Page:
Yankees offense disappears as Astros halt winning streak at nine

HOUSTON — The Yankees’ biggest problem Monday night was on the mound, but it wasn’t their struggling right-hander Sonny Gray.

Instead it was the Astros’ Charlie Morton, the same pitcher who helped usher the Yankees into last year’s offseason with a masterful effort in Game 7 of the ALCS and denied them a trip to the World Series.

In his sixth start of the season, Morton not only stopped the Yankees nine-game winning streak he smothered the visitors on the way to a 2-1 victory that was witnessed by a Minute Maid Park crowd of 30,061.

“Great stuff combined with locating pitches, he was terrific,’’ Aaron Boone said of the 34-year-old Morton, who improved to 4-0 by allowing a run, two hits and striking out 10 in 7 ²/₃ innings. “He was really good tonight, electric stuff and he commanded it pretty much how he wanted to.’’

Yankees batters struck out a season-high 14 times Monday, one night after striking out 13 times in the series finale against the Angels.

Until Austin Romine’s one-out single to right in the sixth inning, the only Yankee base runners were Gleyber Torres in the third and Gary Sanchez in the fourth via walks. Torres’ two-out double in the eighth forced Morton out of the game and Brett Gardner’s single off Chris Devenski cut the deficit to 2-1. With runners on first and second, Didi Gregorius struck out on an offspeed pitch, the Yankees’ nine-game winning streak was halted and Gregorius hitless streak stretched to 10 at-bats since hitting a game-winning homer Friday in extra innings at Anaheim.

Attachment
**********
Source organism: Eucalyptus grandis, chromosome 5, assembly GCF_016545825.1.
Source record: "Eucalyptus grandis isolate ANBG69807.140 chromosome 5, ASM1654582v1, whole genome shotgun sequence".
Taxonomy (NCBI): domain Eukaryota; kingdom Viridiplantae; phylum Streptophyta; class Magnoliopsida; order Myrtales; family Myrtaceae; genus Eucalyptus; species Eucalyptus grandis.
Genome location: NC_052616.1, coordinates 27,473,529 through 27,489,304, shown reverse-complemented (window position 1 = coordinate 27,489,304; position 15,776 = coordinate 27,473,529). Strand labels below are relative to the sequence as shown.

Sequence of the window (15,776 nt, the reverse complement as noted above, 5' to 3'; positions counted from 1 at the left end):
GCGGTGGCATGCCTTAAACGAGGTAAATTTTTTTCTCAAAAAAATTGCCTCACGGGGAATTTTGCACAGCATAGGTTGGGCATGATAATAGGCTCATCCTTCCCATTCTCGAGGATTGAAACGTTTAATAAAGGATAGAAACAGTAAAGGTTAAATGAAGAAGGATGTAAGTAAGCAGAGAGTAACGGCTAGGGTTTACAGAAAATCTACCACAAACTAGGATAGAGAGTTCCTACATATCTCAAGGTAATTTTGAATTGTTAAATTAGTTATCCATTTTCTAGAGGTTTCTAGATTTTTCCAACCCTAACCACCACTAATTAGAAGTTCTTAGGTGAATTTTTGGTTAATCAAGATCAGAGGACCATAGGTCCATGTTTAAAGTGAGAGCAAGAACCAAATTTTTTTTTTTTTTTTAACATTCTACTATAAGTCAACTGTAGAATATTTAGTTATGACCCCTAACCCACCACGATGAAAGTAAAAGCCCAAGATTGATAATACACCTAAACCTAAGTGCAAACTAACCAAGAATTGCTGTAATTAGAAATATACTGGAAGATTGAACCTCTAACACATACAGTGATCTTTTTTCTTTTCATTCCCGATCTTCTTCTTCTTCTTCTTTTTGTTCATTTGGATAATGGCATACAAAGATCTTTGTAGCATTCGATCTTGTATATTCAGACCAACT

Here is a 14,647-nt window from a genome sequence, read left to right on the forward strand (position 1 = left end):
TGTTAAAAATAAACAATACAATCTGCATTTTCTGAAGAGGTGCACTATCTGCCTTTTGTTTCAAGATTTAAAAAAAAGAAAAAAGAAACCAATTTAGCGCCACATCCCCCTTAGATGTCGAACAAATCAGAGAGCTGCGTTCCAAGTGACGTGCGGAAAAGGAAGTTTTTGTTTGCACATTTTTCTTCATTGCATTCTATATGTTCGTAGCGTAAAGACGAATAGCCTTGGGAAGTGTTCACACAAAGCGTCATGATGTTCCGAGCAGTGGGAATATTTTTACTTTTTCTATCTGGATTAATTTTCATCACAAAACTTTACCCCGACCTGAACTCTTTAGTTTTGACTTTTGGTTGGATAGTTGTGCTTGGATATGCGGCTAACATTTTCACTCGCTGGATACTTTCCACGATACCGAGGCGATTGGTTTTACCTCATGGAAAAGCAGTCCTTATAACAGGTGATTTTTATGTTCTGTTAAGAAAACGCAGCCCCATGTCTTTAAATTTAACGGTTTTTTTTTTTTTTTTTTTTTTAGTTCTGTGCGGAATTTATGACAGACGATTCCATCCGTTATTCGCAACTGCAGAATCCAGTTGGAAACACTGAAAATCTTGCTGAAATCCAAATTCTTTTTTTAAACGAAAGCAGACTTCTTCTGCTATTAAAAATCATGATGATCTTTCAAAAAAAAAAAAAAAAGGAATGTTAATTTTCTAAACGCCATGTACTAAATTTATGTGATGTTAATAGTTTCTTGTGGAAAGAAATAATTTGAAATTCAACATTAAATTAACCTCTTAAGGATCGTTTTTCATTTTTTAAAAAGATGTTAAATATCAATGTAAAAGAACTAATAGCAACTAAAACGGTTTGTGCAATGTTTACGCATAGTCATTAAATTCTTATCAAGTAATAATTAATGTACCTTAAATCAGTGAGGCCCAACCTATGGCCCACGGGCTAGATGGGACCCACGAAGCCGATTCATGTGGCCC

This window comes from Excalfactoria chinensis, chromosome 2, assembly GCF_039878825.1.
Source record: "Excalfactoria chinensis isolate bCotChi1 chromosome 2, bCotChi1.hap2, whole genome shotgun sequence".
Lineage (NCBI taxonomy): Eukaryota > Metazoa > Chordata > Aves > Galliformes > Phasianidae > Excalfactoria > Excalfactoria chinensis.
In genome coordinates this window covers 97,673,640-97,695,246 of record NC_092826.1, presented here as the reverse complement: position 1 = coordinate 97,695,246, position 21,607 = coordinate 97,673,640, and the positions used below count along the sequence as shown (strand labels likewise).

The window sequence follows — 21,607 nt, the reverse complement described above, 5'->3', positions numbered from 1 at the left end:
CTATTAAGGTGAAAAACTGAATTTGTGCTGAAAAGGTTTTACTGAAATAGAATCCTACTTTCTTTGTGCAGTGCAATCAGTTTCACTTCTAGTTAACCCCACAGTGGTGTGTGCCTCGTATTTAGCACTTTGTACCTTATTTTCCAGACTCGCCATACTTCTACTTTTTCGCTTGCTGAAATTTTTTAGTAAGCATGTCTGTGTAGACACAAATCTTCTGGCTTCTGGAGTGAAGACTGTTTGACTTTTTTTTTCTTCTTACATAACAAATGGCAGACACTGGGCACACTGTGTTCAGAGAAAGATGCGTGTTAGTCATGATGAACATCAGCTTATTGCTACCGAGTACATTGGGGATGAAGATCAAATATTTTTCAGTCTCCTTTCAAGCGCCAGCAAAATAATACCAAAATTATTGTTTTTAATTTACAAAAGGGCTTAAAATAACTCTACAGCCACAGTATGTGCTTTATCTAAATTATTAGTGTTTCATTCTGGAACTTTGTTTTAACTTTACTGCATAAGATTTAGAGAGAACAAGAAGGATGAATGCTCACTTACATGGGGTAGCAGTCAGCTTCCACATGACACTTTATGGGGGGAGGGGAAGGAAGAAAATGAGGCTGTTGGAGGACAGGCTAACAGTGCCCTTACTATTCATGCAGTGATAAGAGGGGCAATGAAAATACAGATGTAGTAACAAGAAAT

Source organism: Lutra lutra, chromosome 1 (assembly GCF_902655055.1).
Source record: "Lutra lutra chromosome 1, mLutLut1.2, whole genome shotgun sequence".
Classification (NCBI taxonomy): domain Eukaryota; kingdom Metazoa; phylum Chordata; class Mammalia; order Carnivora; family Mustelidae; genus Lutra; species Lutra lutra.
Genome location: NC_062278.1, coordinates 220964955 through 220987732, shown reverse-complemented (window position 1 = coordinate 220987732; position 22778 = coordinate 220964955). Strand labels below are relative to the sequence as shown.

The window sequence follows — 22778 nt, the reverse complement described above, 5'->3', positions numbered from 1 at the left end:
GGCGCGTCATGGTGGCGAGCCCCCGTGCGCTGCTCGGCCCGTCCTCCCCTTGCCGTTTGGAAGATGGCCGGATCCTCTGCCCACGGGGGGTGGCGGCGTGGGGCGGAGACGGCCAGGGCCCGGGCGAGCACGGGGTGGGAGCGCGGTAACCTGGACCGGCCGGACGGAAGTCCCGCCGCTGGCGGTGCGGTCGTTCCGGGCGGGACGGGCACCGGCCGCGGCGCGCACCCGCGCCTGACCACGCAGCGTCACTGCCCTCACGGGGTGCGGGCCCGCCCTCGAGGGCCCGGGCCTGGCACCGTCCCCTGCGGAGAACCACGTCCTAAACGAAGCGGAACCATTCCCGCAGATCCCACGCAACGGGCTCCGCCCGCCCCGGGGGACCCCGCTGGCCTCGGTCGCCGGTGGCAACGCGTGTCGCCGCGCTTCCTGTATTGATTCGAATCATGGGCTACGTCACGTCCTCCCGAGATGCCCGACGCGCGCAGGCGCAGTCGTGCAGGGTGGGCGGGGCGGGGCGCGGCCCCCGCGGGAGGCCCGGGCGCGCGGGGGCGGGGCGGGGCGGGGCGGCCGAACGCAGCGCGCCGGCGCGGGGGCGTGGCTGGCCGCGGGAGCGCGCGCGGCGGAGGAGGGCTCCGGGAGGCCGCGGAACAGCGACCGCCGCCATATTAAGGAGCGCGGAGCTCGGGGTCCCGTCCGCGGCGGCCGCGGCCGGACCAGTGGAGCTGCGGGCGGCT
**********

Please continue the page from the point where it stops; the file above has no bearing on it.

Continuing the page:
The loss dropped the second-place Yankees (18-10) three lengths back of the AL East-leading Red Sox.

Moral victories have no place in sports at any level and certainly not in the big leagues. Improvement, however, has a spot and the only way to look at Gray’s night was through that lens.

Considering that Boone said he saw improvement after Gray’s previous start against the Twins, when he gave up three runs and six hits in 4 ²/₃ innings, the right-hander allowing two runs and four hits in six frames was indeed an uptick.

“It’s a step in the right direction, personally,’’ said Gray, who gave up a run in the first when he was called for a balk and another in the fourth when he left the bases loaded. “Unfortunately, Morton was a lot better. That’s a tough one to swallow.’’

Since Gray’s numbers are better throwing to Romine than they are working with Gary Sanchez, Boone and Gray are often asked if he would consider pairing Gray and Romine on a consistent basis. Boone said when the schedule dictated it — like night games after day games or night games before day games — he would think about it.

“I feel good on the mound right now, see where that goes next start,’’ said Gray, who is schedule to start Saturday day against the Indians after a Friday night tilt. “I don’t know.’’

Gray is 1-1 with a 3.92 ERA in four games working with Romine who is considered an overall better defensive catcher than Sanchez by many but doesn’t hit like Sanchez. Gray is 0-1 with a 15.63 ERA in two starts with Sanchez behind the plate.

Gray noted Romine’s ability to adapt to change as the game flows but said it’s on him to be able to pitch to whoever Boone starts.

“Ultimately, it’s for me personally, I want to feel comfortable no matter what,’’ said Gray, who is 1-2 with a 6.67 ERA.

While comfort eluded Yankee hitters when Morton was on the mound, Romine wasn’t wrong in assessing Gray’s game.

“He gave us a chance to win the game, that’s all you can ask,’’ Romine said.

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